So here then are a set of “practical questions”, designed to represent an exit-exam graduation day into adulthood. Hopefully they will dispel any illusions you picked up in school, and they will likely address some things never discussed in school.  The idea is to tune up your intuition and common sense such that you don’t get fooled when faced with important decisions in the future.

To make it more interesting, I have eliminated the essay format, and have instead adopted a multiple-choice question format. (We used to call them “multiple guess”.)  All of them are “word” problems, which is the kind you will have to solve in your adult life.

All you have to do is choose the correct answer from the options listed, and the answer is provided on the second page. Good luck.

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Barack H. Obama’s Legacy, Part 12

ObamaLegacyPart12 <– PDF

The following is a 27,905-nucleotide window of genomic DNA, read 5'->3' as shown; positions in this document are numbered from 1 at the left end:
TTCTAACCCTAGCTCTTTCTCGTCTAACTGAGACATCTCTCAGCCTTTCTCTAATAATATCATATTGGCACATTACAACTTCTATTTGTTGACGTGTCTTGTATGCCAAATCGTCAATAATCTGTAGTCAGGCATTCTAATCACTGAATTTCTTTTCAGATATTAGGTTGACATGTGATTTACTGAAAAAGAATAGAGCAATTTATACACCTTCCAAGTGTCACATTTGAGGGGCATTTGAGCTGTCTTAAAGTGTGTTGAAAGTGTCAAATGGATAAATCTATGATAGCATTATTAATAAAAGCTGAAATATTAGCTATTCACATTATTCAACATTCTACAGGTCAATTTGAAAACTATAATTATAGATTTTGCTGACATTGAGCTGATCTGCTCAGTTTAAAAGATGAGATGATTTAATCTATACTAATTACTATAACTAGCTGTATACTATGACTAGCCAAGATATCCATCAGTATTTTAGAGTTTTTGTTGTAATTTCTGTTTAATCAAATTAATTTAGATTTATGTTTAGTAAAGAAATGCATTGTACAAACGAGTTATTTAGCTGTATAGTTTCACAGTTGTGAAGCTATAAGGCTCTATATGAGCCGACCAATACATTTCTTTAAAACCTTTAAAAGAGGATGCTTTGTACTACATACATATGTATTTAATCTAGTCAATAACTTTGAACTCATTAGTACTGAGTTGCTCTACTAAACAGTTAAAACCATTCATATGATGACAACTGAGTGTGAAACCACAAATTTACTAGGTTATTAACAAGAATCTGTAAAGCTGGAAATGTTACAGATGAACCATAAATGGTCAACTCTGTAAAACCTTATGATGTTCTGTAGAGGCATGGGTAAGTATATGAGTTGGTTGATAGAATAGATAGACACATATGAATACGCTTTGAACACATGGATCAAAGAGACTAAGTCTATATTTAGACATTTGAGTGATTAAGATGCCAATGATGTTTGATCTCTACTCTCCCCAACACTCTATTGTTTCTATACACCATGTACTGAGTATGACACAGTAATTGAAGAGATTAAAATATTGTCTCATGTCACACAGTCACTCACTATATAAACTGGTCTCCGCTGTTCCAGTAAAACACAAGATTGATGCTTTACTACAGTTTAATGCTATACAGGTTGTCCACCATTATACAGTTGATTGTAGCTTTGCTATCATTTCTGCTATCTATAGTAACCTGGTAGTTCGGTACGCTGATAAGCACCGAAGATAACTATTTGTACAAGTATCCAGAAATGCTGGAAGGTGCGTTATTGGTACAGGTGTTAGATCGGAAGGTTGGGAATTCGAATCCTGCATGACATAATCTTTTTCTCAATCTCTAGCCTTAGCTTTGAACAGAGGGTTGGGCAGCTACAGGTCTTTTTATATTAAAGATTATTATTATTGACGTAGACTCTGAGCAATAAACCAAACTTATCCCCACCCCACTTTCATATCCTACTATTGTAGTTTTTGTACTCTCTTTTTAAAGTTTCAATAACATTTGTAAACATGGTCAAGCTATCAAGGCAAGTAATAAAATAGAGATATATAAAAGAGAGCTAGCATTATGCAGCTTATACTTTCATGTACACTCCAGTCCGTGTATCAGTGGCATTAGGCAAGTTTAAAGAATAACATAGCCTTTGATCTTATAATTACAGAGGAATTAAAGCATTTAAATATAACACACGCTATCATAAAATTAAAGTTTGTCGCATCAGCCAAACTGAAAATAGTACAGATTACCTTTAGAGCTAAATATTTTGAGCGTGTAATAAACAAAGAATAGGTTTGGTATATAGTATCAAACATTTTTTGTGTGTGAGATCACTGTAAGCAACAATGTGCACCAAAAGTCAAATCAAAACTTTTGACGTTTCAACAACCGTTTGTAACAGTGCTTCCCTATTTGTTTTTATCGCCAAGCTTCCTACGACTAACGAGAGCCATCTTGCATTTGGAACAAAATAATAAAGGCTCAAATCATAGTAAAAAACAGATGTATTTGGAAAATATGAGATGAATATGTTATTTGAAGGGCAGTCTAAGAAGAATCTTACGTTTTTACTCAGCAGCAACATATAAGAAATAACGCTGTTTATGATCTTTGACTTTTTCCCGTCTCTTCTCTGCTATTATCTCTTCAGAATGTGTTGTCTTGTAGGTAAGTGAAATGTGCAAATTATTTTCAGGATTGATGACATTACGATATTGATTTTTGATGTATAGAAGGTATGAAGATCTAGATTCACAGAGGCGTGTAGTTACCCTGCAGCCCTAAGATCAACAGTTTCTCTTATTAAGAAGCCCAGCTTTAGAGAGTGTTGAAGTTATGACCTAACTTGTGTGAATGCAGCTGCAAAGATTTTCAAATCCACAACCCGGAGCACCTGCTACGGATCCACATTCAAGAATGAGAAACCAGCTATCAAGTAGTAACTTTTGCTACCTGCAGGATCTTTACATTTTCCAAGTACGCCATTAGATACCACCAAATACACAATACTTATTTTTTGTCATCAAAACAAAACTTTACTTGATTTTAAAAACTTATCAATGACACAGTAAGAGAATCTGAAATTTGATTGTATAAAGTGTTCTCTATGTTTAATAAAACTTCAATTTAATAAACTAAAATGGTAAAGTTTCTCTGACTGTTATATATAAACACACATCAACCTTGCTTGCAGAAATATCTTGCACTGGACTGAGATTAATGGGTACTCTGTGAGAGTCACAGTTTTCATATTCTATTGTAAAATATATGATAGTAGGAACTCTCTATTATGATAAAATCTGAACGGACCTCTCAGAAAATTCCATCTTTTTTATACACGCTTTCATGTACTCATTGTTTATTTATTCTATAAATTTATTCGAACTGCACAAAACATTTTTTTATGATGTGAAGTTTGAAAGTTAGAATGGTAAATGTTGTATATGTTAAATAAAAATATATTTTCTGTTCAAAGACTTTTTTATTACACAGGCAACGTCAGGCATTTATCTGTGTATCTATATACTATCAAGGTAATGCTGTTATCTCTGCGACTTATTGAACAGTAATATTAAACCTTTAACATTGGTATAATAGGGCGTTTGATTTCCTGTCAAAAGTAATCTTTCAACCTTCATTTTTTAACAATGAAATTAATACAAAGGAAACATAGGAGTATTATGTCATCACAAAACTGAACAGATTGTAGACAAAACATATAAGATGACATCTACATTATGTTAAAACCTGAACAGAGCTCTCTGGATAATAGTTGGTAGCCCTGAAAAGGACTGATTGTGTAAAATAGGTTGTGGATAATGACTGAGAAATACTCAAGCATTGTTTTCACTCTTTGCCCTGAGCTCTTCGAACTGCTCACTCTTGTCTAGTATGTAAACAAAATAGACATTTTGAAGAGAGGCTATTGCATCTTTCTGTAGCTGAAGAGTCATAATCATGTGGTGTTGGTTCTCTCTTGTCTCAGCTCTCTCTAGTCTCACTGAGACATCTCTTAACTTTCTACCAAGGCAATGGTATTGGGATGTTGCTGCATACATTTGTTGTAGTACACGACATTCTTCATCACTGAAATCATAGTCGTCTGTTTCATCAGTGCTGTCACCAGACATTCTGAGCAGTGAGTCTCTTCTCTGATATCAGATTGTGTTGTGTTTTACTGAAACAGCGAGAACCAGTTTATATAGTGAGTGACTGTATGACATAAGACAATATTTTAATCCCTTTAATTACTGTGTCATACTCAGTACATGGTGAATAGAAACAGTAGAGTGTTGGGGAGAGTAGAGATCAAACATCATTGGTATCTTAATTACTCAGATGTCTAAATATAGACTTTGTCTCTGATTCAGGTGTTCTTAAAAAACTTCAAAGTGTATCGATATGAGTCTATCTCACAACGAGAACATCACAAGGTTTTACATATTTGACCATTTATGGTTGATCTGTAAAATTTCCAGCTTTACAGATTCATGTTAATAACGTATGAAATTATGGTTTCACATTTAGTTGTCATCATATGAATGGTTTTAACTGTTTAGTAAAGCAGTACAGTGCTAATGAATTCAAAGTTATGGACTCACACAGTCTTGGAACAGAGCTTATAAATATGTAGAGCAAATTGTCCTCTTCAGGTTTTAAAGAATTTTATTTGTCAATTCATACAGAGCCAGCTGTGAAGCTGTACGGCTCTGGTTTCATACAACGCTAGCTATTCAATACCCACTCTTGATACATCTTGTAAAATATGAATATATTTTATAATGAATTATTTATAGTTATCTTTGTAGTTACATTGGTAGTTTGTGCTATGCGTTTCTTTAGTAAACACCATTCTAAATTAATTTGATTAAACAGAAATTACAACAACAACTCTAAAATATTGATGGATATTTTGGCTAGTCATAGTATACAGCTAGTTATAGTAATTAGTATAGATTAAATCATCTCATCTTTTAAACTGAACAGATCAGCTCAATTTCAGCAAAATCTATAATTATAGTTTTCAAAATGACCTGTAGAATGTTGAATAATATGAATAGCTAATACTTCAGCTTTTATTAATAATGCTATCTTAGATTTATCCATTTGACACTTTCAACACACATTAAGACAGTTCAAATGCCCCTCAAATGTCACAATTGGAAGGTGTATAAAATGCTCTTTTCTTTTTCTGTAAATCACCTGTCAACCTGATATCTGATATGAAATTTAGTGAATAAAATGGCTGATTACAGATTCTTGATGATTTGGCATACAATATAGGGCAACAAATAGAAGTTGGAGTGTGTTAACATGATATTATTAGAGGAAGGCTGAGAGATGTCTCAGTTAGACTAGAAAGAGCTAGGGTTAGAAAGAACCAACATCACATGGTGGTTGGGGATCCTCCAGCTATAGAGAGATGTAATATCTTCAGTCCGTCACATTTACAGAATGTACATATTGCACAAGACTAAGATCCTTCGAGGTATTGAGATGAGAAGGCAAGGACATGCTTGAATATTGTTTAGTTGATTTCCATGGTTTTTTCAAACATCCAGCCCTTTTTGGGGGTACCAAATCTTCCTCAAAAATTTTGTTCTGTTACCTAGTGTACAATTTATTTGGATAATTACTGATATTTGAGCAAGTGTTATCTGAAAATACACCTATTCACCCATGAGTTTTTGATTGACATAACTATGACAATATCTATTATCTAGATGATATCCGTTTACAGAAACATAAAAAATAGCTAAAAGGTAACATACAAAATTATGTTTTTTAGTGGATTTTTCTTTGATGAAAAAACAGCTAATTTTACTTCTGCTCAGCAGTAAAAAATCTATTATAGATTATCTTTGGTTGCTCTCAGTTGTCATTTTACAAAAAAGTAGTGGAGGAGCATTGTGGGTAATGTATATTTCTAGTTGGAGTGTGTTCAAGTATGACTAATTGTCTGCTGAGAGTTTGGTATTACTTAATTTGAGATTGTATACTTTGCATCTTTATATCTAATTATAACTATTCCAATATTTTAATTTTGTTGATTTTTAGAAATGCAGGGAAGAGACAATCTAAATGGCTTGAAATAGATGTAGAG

It would be easy to criticize Mr. Obama for his policy toward North Korea, but it would be likewise unfair.  His policy was to do the best he could to ignore Mr. Kim Jong-Un, the North Korean dictator, and not attempt to “negotiate” (which is to say, pay him off), as did Mr. Bush and Mr. Clinton.  Mr. Obama’s administration referred to his policy as “strategic patience”, which means to take a wait-and-see attitude on Mr. Kim’s actions, while attempting to use diplomatic means to influence China to in turn influence Mr. Kim.  As expected, as Mr. Bush and Mr. Clinton both found out, North Korea’s ultimate objective is to develop a credible nuclear force which (they claim) is only to serve as a deterrent to any invasion by the U. S. or South Korea.  They continued to develop nuclear arms, and set off several nuclear tests in 2013, despite diplomatic pressure from the Obama administration.  (They did so even in the face of an actual United Nation press conference during which the U. N. issued three formal harrumphs!  Mr. Kim is playing with fire now).  Whether Mr. Kim has intentions of conquering South Korea are not known, but it is reasonable to assume he will try to use his nuclear leverage to do so.  Mr. Obama either failed to realize or failed to accept the notion that Mr. Kim is not an independent actor.  Because the Stalinist economy of North Korea operates at a bare subsistence level, it is necessary for Mr. Kim to arrange for support from elsewhere, namely Communist China. China provides a great deal of military materiel, technical expertise, and food to North Korea.